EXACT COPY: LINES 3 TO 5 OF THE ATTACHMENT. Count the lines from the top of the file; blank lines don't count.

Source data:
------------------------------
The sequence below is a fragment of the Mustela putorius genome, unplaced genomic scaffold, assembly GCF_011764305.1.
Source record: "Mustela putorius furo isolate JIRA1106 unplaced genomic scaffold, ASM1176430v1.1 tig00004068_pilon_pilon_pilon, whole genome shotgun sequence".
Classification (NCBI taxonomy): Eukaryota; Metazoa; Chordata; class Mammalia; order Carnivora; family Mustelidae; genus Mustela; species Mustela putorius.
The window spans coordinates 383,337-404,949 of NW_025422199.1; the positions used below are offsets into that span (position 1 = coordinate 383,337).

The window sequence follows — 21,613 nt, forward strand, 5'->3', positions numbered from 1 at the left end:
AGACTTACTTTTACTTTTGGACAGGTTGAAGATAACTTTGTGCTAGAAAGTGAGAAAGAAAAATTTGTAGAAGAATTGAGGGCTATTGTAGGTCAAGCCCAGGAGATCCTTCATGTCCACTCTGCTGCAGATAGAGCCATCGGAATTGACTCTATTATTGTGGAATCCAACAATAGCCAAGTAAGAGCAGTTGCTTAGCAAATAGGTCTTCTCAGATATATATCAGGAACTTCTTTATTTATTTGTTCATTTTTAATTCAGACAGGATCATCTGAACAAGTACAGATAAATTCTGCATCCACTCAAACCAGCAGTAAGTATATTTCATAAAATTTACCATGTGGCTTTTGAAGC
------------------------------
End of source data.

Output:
Classification (NCBI taxonomy): Eukaryota; Metazoa; Chordata; class Mammalia; order Carnivora; family Mustelidae; genus Mustela; species Mustela putorius.
The window spans coordinates 383,337-404,949 of NW_025422199.1; the positions used below are offsets into that span (position 1 = coordinate 383,337).

The window sequence follows — 21,613 nt, forward strand, 5'->3', positions numbered from 1 at the left end: